27 August 2021
Evacuation flights from Afghanistan continued Friday under increased security. A day earlier, a suicide bombing at Kabul's airport killed more than 100 people, including 13 American soldiers.
They were the first U.S. service members killed in Afghanistan since February 2020. That was the month the U.S., under former President Donald Trump, struck an agreement with the Taliban to end the 20-year war. The agreement called for the militant group to halt attacks on Americans in exchange for a U.S. troop withdrawal by May 2021. And U.S. President Joe Biden announced in April that he would have all forces out by September.
Islamic State attacks
In an emotional speech Thursday night, Biden blamed the Islamic State group, or ISIS, for the attacks. He said, "We will hunt you down and make you pay."
"We will respond with force and precision at our time, at the place of our choosing," Biden said. "These ISIS terrorists will not win. We will rescue the Americans; we will get our Afghan allies out."
The ISIS group in Afghanistan is also known as ISIS Khorasan.
The group is made up of extremists who left the Taliban. They were unhappy that the Taliban, now in control of Afghanistan, had sought peace talks with the U.S. The Khorasan group has joined in the Islamic State's call for a worldwide jihad, or holy war, against non-Muslims.
General Frank McKenzie is head of U.S. Central Command. He said U.S. commanders are watching for more attacks by Islamic State, including possible rocket fire or car bombs targeting the airport.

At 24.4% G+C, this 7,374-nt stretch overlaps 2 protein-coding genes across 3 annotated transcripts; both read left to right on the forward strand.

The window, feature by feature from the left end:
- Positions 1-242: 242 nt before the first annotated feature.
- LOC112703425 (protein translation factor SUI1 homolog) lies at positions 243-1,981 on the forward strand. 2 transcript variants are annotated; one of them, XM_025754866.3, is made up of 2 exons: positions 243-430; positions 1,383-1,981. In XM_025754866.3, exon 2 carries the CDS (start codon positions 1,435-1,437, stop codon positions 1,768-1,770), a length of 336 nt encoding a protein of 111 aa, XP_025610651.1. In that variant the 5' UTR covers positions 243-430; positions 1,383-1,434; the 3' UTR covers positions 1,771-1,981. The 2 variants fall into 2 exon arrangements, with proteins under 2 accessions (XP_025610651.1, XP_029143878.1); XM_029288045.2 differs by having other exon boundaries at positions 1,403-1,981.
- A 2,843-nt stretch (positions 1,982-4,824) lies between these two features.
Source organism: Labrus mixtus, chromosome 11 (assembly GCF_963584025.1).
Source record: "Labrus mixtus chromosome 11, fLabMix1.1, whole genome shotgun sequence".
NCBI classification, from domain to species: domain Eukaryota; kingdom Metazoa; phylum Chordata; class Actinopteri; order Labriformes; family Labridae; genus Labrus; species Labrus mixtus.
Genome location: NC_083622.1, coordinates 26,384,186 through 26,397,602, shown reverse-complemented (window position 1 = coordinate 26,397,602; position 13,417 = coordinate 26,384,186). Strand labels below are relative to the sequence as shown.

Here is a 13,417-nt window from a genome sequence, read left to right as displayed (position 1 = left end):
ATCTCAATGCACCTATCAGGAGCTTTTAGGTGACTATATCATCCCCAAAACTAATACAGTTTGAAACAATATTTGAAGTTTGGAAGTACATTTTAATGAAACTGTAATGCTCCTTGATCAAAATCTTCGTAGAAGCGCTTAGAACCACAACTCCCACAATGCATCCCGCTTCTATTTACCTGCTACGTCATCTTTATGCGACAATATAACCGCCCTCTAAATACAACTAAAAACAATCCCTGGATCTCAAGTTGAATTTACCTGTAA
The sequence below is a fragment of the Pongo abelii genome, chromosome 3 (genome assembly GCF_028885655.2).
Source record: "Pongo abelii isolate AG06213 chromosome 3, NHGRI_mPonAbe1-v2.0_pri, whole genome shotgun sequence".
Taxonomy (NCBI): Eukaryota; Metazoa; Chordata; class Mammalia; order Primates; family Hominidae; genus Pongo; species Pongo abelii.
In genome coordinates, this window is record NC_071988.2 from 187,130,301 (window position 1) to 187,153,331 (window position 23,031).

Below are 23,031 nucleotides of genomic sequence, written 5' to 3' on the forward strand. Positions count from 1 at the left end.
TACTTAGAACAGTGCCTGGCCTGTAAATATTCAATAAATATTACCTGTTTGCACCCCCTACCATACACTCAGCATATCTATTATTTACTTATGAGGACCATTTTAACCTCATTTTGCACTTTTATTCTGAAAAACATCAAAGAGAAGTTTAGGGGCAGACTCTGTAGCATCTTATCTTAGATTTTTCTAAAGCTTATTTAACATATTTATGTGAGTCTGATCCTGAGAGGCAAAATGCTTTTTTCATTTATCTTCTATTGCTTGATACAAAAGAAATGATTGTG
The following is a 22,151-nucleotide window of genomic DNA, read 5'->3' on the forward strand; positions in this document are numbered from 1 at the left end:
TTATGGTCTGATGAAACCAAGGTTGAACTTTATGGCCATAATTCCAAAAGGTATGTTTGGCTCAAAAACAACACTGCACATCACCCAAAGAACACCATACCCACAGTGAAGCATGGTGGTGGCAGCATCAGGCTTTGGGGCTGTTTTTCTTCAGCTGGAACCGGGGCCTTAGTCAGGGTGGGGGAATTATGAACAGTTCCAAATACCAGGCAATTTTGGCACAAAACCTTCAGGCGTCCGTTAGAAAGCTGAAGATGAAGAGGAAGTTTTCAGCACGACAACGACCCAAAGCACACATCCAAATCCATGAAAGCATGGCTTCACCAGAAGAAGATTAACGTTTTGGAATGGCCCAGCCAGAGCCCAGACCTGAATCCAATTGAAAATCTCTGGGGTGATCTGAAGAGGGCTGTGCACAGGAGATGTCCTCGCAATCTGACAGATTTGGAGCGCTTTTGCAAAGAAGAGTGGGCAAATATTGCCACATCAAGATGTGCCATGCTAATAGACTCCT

The Taliban's return to power has terrified many Afghans. The group is asking Afghans to stay to rebuild the country. But many fear the group will establish the repressive rule it held when last in control, 20 years ago.
Unknown numbers of Afghans, especially ones who had worked with the U.S. and other Western countries, are now in hiding. Afghans have reported that the Taliban is barring girls from attending school. The group is also carrying out home searches, seeking Afghans who worked with western countries.
Some people hoping to flee arrived Friday at the Kabul airport. They came through an area set up by Taliban fighters about 500 meters away from the airport's gate.
Ahmadullah Herawi told the Associated Press, "Believe me, I think that an explosion will happen any second or minute, God is my witness, but we have lots of challenges in our lives, that is why we take the risk to come here and we overcome fear."
The U.S. says more than 100,000 people have been safely evacuated from Afghanistan, but thousands more are still struggling to leave. On Friday morning, US officials said that 8,500 people had flown out of the country on U.S. military airplanes since Thursday morning. Another 4,000 people left other Western flights.
Many American allies have already ended their evacuation efforts. They want to give the U.S. time to complete its operations before getting 5,000 of its troops out by Tuesday.
Afghans are expected to seek escape from the country over land also. The United Nations refugee agency said a half-million people or more could flee in the coming months.
The Taliban have said they will permit Afghans to leave on passenger flights after the U.S. withdrawal. But the group is still trying to find a way to operate the airport. And no airlines have said they would return to an airport controlled by the militants.
The airport bombing also raise questions about the Taliban's ability to bring security to Afghanistan. The Islamic State has carried out a series of violent attacks in Afghanistan, mainly targeting its Shiite Muslim minority.
I'm Caty Weaver.
Hai Do adapted this story for VOA Learning English based on reporting from The Associated Press, Reuters and VOA. Caty Weaver was the editor.
Words in This Story
evacuation - n. removal of people from a dangerous place
respond - v. to do something as a reaction to something that has happened
precision - n. exactness and precise
challenge - n. a difficult task